Together with most of France (all but the North), this is the longest lived area of Dolmenic Megalithism and hence its core. Shared cultural elements that have unclear roots, such as the bagpipe are probably from that period.

    "All too often, Celts are wrongly conflated with their pre-Indo-European predecessors of the megalithic Atlantic".

    Sure, that is a common misconception.

    "I'll admit to being a bit fuzzy (1) on the timing of Iron Age Celtic displacement in particular areas"...

    I'm also fuzzy sometimes. Often prehistory is described in terms of isolated anecdotes that are hard to put together, this is a particularly common vice in British archaeology. However we can be pretty certain that the advance of Indoeuropeans (essentially Celts but maybe also other related groups) West of the Rhine can be tracked to the following cultures:

    1. Urnfield culture (since c. 1300), as mentioned it follows the right bank of the Rhône to Languedoc and Catalonia, then penetrating to the interior, specially along the Ebro (Iron Age Urnfields specially, c. 1000 BCE). Besides Celts or proto-Celts it may have included other related Western IE ethnicities.

    2. Hallstatt culture (since c. 800 BCE) surely including Celts (Celtiberians and other Iberian Celts, Arverni) and Illyrians, and maybe also other pre-Celtic or quasi-Celtic ethnicities like the Lusitani.

    3. La Tène culture (since c. 400 BCE): fully Celtic and the proto-historical apogee of Celticity. Notice that Iberian Celts had been cut from the mainland before this phase and hence never really had any La Tène cultural influence, including the famous druids (an import from pre-Celtic Britain by all accounts).

    "(2) on whether there is a Neolithic strata pre-Atlantic megalithic culture that is not in continuity with Atlantic megalithic culture"...

    Not sure if I can clarify this. In most places Megalithism appears soon after Neolithic or even as the first manifestation of Neolithic altogether. Neolithic without Megalithism, where it exists, takes at best a few centuries.

    "In Bronze Age Britain, it is a bit hard to tell how much of the crisis is due to disruption of trade partners (and perhaps refugees from those conflicts) and how much is due to actual Celtic invasion starting".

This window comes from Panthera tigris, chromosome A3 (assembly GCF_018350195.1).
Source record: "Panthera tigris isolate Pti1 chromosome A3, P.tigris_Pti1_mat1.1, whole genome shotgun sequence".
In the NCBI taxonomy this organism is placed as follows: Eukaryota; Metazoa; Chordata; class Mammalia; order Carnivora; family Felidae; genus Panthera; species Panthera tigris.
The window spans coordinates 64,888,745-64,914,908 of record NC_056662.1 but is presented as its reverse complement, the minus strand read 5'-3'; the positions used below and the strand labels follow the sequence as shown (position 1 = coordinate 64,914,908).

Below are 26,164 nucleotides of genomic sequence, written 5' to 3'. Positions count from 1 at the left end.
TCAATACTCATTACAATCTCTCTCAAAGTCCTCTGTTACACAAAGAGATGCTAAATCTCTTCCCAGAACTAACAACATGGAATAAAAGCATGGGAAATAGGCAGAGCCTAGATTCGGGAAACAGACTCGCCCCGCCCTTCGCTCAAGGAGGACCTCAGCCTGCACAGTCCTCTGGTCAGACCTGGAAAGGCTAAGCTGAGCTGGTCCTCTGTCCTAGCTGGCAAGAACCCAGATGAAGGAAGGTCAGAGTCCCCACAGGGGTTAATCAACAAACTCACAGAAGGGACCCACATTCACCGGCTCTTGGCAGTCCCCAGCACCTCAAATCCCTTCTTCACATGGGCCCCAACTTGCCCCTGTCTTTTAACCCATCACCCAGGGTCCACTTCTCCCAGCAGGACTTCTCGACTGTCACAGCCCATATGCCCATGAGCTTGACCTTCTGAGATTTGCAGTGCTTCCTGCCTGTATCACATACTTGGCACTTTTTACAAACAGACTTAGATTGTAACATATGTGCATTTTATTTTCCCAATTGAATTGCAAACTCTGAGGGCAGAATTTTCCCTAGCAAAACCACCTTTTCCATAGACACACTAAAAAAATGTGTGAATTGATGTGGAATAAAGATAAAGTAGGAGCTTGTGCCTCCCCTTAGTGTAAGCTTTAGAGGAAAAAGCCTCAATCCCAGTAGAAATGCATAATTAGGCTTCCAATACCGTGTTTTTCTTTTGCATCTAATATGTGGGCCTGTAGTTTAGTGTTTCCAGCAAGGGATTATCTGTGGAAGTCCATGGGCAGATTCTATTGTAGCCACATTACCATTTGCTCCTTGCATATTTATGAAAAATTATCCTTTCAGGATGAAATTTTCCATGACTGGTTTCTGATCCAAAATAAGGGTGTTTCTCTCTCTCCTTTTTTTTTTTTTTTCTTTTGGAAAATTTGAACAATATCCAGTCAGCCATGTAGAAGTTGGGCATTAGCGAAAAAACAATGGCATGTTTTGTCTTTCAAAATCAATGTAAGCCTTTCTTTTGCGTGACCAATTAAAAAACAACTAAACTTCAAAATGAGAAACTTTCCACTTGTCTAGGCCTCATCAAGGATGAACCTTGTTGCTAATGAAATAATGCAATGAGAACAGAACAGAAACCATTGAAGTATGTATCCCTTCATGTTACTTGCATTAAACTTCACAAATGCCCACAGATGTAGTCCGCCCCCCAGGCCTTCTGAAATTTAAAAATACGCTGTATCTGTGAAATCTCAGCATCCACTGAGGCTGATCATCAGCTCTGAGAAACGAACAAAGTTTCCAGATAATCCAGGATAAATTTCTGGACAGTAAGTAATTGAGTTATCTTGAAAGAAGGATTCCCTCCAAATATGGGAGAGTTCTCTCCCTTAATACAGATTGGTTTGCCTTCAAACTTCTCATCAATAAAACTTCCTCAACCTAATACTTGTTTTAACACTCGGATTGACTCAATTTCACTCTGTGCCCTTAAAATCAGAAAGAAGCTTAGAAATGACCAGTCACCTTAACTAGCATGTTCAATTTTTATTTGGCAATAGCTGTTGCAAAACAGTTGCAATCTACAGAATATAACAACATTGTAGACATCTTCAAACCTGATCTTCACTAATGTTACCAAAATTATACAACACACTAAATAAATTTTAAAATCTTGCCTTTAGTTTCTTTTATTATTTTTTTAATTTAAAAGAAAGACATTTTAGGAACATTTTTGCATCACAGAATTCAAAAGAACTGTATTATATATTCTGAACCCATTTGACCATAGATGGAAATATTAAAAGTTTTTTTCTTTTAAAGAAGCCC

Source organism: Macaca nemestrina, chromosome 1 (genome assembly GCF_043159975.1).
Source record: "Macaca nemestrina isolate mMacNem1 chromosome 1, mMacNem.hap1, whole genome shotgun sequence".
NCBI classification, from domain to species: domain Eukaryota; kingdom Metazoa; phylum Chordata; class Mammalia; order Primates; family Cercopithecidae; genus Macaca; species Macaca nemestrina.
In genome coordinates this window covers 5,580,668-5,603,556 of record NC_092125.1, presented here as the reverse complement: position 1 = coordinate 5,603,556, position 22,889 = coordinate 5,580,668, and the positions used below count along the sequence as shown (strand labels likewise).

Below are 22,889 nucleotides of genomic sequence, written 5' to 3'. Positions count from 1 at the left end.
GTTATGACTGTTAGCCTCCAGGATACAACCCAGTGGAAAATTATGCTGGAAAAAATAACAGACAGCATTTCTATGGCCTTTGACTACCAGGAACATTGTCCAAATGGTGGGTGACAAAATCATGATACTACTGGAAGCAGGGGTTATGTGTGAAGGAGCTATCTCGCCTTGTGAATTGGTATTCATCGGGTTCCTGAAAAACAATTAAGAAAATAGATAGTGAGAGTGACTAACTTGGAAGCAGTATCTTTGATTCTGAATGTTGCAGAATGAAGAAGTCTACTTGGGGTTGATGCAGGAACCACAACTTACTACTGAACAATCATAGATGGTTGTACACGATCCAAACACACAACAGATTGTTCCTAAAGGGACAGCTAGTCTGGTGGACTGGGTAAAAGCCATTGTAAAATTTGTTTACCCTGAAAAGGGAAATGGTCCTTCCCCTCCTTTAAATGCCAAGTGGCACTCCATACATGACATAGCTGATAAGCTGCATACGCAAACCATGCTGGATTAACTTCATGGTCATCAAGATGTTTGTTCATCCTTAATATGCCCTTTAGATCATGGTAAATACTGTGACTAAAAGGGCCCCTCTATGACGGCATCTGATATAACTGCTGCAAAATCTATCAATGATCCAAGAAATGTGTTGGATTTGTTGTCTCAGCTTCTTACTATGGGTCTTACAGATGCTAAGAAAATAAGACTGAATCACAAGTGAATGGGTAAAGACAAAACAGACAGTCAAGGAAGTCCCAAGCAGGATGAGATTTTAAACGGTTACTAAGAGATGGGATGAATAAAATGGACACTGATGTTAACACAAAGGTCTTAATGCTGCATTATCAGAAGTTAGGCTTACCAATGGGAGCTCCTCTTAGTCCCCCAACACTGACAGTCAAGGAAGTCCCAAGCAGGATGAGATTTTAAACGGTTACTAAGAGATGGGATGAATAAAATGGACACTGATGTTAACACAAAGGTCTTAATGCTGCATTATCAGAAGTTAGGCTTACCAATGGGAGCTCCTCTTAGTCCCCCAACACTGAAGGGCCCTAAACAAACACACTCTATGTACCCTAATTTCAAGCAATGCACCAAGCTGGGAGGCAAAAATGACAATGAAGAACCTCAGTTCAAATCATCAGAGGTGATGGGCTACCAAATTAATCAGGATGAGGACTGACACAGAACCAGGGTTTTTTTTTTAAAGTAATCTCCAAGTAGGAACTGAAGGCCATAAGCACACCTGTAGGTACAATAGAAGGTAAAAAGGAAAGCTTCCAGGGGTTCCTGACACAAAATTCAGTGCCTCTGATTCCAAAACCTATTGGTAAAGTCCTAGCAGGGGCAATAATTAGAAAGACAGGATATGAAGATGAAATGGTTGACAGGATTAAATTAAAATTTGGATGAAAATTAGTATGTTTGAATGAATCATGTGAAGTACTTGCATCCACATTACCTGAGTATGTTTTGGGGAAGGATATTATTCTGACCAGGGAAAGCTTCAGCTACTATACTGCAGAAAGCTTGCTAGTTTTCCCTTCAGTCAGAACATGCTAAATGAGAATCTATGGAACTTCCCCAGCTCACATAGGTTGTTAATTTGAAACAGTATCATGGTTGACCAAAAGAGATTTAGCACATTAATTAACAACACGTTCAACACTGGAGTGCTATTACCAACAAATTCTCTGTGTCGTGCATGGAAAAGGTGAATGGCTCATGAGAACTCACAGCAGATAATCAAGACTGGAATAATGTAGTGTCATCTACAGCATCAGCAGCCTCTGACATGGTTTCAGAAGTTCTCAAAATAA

If you mean Celtic invasion of Britain, this is obviously not the case. Because Celts would have brought iron tech and this is not what we seen in the Britain in crisis of the centuries described. Besides Celts would have brought their own cultural elements (Hallstatt, later La Tène) and these are not present (as far as I know) in Britain before c. 300 BCE. Correct me if I am wrong.

    In any case, in order to conquer or otherwise influence Britain, the Celts (not any sailor people originally) needed first to control NW France and Belgium and that only happened (AFAIK) around the beginning of the La Tène period.

    Some people have speculated on sailing Celts arriving from Iberia but that does not make sense nor is documented at all (besides: iron tech is lacking). The window for Celtic arrival to Britain is 550-300 BCE and, for what I know, it is rather towards the latter dates.

    ReplyDelete
  3. This needs an space on its own:

    ... "(3) on the extent of continuity from Epipaleolithic forager/fisher societies to the Atlantic Neolithic societies that followed".

    I have often wondered about this myself.

    The main key is genetic and is Portugal (or SW Iberia). If there was a single origin wave of expansion of Neolithic with Megalithism, this should have begun not in Anatolia, Greece or Central Europe but in Portugal, where the first dolmen burials are attested (a thousand years before the rest).

    So we should see a clear signal of genetic expansion from SW Iberia into the rest of Atlantic Europe. While there is still room (lack of precise knowledge) for Y-DNA R1b1b2a1a2 to have greatest diversity in SW Iberia (instead of the sub-Pyrenean area, what so far suggests a Paleolithic origin instead), the key is in other West Iberian markers, for example E1b1b1b1 (M81), which is very strong in all West Iberia.

    This lineage for example probably confirms a South to North Neolithic expansion into NW Iberia and is also found to some extent in parts of Britain but is scattered and rare. In France, it's not concentrated in the Atlantic West but in other areas like Auvergne or Paris.

    So, besides NW Iberia and some scattered colonies or minor influences, I do not think that there was a "Neolithic colonization" from Portugal of Atlantic Europe.

    In Britain specifically we know that there was at least some colonization from NW France and a corresponding cultural hybridization between Armorican (and maybe other) Megalithism and Danubian Neolithic culture (henges), however it is not easy to discern on genetic grounds what is Late Paleolithic and what is Neolithic (my personal impression is that the high frequency of "Neolithic" mtDNA lineages, such as J, in the islands is because of Danubian Neolithic influence - not really from Megalithic one).

    I have to find yet a clear discourse, based on genetics or archaeology or both, on why Scandinavian (Danish-Scanian basically) Neolithic would be of immigrant origin. There is really nothing (apart of Megalithism) supporting that. However the local Epipaleolithic origin model is not too firm either.